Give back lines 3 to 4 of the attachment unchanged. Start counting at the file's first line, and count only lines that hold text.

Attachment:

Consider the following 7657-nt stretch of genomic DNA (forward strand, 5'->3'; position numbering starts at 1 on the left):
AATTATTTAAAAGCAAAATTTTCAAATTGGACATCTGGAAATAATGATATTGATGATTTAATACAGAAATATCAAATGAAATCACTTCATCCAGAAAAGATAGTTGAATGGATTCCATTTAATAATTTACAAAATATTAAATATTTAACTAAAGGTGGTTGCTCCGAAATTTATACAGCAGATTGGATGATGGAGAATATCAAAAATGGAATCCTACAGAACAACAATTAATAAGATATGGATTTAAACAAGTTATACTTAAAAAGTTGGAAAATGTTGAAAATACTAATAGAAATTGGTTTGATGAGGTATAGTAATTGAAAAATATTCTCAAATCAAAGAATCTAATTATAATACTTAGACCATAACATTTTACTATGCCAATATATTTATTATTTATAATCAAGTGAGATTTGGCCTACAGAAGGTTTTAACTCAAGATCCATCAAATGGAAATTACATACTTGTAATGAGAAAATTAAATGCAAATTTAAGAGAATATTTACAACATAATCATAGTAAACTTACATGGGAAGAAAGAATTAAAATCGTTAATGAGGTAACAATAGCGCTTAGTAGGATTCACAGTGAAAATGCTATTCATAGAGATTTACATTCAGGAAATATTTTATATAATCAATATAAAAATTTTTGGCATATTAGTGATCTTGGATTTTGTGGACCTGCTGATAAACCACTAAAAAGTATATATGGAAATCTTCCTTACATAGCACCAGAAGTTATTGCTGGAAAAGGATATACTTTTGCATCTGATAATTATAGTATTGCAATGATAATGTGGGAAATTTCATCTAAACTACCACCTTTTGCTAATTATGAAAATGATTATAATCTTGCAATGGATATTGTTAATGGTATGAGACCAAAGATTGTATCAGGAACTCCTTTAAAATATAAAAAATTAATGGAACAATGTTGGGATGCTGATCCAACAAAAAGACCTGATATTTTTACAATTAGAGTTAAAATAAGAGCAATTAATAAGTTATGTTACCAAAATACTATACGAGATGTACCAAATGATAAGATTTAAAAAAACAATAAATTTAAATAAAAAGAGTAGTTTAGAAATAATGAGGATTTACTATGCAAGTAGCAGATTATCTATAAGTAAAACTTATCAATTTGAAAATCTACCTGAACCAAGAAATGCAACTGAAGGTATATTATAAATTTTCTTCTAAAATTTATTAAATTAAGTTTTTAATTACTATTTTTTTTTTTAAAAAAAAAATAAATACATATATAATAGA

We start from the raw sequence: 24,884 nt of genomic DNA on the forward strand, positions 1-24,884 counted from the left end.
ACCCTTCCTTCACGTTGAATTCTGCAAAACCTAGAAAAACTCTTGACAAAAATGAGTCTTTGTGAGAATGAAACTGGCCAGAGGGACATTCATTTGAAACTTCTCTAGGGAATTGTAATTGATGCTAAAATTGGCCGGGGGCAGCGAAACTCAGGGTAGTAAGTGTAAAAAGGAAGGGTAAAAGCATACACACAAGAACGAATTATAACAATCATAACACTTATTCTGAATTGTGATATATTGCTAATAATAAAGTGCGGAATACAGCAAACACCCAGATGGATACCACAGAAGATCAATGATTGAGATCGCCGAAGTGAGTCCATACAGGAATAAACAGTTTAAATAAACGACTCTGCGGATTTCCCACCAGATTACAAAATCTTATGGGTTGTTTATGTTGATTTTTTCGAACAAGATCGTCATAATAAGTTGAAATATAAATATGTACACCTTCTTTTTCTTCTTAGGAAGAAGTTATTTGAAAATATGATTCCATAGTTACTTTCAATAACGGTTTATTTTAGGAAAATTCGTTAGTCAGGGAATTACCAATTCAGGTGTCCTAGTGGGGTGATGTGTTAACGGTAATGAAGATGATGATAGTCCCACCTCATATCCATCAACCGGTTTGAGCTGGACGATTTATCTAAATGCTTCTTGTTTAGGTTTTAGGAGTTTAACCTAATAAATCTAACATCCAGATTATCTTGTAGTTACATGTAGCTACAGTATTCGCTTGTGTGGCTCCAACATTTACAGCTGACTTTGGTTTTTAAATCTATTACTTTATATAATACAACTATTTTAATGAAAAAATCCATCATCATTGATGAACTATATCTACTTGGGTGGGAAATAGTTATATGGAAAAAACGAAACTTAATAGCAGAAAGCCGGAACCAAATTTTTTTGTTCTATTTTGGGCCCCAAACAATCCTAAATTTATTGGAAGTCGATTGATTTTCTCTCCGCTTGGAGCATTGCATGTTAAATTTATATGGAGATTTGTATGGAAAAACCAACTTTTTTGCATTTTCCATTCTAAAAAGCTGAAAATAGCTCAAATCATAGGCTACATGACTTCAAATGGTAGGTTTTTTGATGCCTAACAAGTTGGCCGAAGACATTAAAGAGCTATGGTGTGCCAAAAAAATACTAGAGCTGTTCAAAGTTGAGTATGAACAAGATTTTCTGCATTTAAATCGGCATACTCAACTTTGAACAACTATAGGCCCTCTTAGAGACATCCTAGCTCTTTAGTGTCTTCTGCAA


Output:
We start from the raw sequence: 24,884 nt of genomic DNA on the forward strand, positions 1-24,884 counted from the left end.
ACCCTTCCTTCACGTTGAATTCTGCAAAACCTAGAAAAACTCTTGACAAAAATGAGTCTTTGTGAGAATGAAACTGGCCAGAGGGACATTCATTTGAAACTTCTCTAGGGAATTGTAATTGATGCTAAAATTGGCCGGGGGCAGCGAAACTCAGGGTAGTAAGTGTAAAAAGGAAGGGTAAAAGCATACACACAAGAACGAATTATAACAATCATAACACTTATTCTGAATTGTGATATATTGCTAATAATAAAGTGCGGAATACAGCAAACACCCAGATGGATACCACAGAAGATCAATGATTGAGATCGCCGAAGTGAGTCCATACAGGAATAAACAGTTTAAATAAACGACTCTGCGGATTTCCCACCAGATTACAAAATCTTATGGGTTGTTTATGTTGATTTTTTCGAACAAGATCGTCATAATAAGTTGAAATATAAATATGTACACCTTCTTTTTCTTCTTAGGAAGAAGTTATTTGAAAATATGATTCCATAGTTACTTTCAATAACGGTTTATTTTAGGAAAATTCGTTAGTCAGGGAATTACCAATTCAGGTGTCCTAGTGGGGTGATGTGTTAACGGTAATGAAGATGATGATAGTCCCACCTCATATCCATCAACCGGTTTGAGCTGGACGATTTATCTAAATGCTTCTTGTTTAGGTTTTAGGAGTTTAACCTAATAAATCTAACATCCAGATTATCTTGTAGTTACATGTAGCTACAGTATTCGCTTGTGTGGCTCCAACATTTACAGCTGACTTTGGTTTTTAAATCTATTACTTTATATAATACAACTATTTTAATGAAAAAATCCATCATCATTGATGAACTATATCTACTTGGGTGGGAAATAGTTATATGGAAAAAACGAAACTTAATAGCAGAAAGCCGGAACCAAATTTTTTTGTTCTATTTTGGGCCCCAAACAATCCTAAATTTATTGGAAGTCGATTGATTTTCTCTCCGCTTGGAGCATTGCATGTTAAATTTATATGGAGATTTGTATGGAAAAACCAACTTTTTTGCATTTTCCATTCTAAAAAGCTGAAAATAGCTCAAATCATAGGCTACATGACTTCAAATGGTAGGTTTTTTGATGCCTAACAAGTTGGCCGAAGACATTAAAGAGCTATGGTGTGCCAAAAAAATACTAGAGCTGTTCAAAGTTGAGTATGAACAAGATTTTCTGCATTTAAATCGGCATACTCAACTTTGAACAACTATAGGCCCTCTTAGAGACATCCTAGCTCTTTAGTGTCTTCTGCAA